TRAVERSE CITY, Michigan (AP) — The Biden administration plans to propose regulatory changes Wednesday to encourage voluntary conservation projects on private lands, in part by protecting landowners from retribution if their actions kill or harm a small number of endangered species.
The proposed rule from the US Fish and Wildlife Service outlines steps to streamline authorization for damages that would otherwise be illegal under the Endangered Species Act. The Associated Press obtained details on the proposal ahead of its public release.
To qualify, landowners take steps that would benefit declining species, including pollinators like bumblebees and monarch butterflies.
The idea is to make landowners allies rather than adversaries as climate change, urban sprawl and other trends put more animals and plants at risk. The United Nations says up to 1 million species could go extinct worldwide, many in the next few decades.
Preventing such losses will require protections on both private and public lands, officials told the AP.
“We strongly believe that collaborative conservation is the way forward,” US Secretary of the Interior Deb Haaland said in an interview. He added in a statement that the partnerships would “set us on a path to continued recovery and resilience.”
The proposed rule involves a section of federal law that offers exceptions to its broad prohibitions on harming species listed as endangered or threatened. It allows you to “take” – kill – individual plants or animals for scientific purposes or to preserve a species through steps such as creating new populations.
It also permits such damage if it is an unintentional result of an otherwise lawful activity such as logging, mining, and oil and gas development.
Killing or harming members of listed species in such circumstances requires a permit, accompanied by plans to limit the damage and conserve the species generally.
“These are valuable and popular tools, but they are largely limited by the fact that they are time-consuming and expensive to negotiate,” said Jonathan Wood, vice president of the Property and Environment Research Center, which advocates a free-market approach to environmentalism. .
The proposed new rule is designed to make it easier for such agreements to be reached and for more landowners to participate.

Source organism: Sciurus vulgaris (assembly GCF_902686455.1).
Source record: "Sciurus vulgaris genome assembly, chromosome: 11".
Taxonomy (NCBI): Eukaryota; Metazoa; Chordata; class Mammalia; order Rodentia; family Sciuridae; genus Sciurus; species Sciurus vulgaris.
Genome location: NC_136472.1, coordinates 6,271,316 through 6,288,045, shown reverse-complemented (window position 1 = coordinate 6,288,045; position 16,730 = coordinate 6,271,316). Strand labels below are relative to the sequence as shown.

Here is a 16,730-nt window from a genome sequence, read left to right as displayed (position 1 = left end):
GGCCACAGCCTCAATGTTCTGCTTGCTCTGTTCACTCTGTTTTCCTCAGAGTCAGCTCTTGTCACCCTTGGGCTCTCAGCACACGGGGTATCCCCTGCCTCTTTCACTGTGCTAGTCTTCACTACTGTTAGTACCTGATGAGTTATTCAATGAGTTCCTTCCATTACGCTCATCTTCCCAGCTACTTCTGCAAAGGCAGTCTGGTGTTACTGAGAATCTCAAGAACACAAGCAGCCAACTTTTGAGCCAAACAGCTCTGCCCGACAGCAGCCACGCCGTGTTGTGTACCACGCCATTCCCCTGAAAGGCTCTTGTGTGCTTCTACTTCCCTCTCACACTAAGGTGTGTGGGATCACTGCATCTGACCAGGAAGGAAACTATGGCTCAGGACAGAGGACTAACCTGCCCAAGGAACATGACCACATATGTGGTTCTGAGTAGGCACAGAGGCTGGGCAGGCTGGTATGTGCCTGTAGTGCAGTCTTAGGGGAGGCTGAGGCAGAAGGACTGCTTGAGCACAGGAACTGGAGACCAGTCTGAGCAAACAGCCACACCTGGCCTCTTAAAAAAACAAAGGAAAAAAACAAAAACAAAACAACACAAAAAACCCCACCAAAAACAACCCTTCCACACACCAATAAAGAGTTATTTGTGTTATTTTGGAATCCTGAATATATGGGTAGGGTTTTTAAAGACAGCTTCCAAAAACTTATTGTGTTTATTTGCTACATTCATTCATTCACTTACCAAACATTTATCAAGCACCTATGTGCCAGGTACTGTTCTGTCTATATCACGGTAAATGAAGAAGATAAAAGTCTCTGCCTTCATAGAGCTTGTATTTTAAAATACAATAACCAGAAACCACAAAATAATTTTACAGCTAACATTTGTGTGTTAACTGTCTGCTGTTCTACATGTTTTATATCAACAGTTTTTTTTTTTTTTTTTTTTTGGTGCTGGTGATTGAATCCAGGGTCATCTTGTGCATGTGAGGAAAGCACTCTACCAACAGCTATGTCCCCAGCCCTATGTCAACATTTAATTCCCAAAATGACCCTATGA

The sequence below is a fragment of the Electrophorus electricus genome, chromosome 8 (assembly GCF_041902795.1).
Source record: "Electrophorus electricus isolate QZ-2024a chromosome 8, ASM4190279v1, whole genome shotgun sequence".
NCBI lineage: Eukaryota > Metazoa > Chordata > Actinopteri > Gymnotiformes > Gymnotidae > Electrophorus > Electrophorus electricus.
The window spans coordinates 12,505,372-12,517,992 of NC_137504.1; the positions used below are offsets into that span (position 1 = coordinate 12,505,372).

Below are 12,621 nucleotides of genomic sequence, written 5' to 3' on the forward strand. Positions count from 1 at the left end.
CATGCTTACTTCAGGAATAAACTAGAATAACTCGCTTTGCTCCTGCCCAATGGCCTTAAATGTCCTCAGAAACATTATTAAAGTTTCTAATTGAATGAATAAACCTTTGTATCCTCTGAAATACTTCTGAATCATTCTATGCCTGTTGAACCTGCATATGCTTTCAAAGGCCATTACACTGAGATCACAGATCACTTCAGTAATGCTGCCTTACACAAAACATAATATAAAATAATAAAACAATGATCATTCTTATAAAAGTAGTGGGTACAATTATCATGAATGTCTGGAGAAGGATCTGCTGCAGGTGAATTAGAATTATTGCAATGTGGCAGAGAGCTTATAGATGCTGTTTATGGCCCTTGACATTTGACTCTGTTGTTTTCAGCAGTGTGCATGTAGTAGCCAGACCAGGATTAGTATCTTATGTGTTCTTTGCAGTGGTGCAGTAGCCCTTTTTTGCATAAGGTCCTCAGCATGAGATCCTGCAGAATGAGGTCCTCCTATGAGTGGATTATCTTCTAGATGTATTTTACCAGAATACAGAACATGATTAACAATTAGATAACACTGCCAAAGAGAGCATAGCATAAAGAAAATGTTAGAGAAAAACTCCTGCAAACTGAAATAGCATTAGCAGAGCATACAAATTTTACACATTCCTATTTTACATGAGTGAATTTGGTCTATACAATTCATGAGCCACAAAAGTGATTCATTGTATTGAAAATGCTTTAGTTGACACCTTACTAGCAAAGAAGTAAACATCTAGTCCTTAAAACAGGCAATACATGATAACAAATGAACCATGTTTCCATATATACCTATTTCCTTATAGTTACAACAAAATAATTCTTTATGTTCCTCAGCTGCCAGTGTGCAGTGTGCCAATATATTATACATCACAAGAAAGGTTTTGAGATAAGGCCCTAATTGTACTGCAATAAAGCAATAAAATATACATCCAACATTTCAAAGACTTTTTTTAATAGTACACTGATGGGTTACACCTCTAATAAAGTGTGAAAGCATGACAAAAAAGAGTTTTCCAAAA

It would merge two existing types of protection agreements into one. It would also allow landowners to stop their protective measures, for example by cutting down trees they had allowed to grow for the benefit of forest species such as birds or bats.
Another provision would allow permits to be issued to harm individuals of species that have not been listed as endangered or threatened but may be in the future. The landowner would begin protective measures immediately, but could not injure or kill any of the animals or plants until their species were listed. This could help them recover well enough that they don’t need legal protections.
“We expect these improvements will encourage more individuals and businesses to engage in these voluntary programs, thereby driving greater conservation outcomes overall,” the Fish and Wildlife Service said in a regulatory filing.
Environmental law experts have said the strategy is worth a try, but success is uncertain, particularly as it opens the door to more “accidental” deaths and offers landowners a chance to abandon conservation efforts.
“This is not a risk-free rule,” said Pat Parenteau, a law professor emeritus at the Vermont Law and Graduate School. “It may not work to the net benefit of the species in question.”
Most endangered species live largely on private land, so the government has no choice but to seek voluntary cooperation, accept compromises and assure owners they will be able to manage their property, said Dan Rohlf , professor at Lewis and Clark Law School in Portland, Oregon.
But an agreement that doesn’t require permanent conservation measures “sends a message to nonfederal landowners that conserving the species is ultimately not your obligation,” Rohlf said. “He Says that, hopefully, we’ll recover a species somewhere other than your land. And that may or may not be true or possible.”
Wildlife advocates have criticized the use of conservation agreements in cases such as the Arctic grayling, a fish struggling to survive in parts of Montana.
Supporters sued the government last week, arguing that a deal reached more than a decade ago involving the Big Hole River and its tributaries – home to grayling and a source of water for agriculture – had failed to stop the decline of fish.
The settlement was not enforceable and did not go through a public trial for experts to intervene, said Kristine Akland, an attorney with the Center for Biological Diversity.
“The concept is great: state and private entities and the federal government come together and agree to comply with certain measures to help a species,” Akland said. “Every… conservation agreement will be subject to these pitfalls.”
The Fish and Wildlife Service has scheduled a public comment period from February 9 to April 10. No date has been set for a final decision on the proposed rule.
The service requested feedback on issues such as whether the proposed changes would save time and money; how they would affect conservation; how much private land might be eligible; and the potential for more permit applications.
“The upcoming rule is important to get non-federal landowners on board, to bring working landscapes into this partnership to really embrace the Endangered Species Act,” Martha Williams, director of the Fish and Wildlife Service, told the AP.
Brown reported from Billings, Montana.
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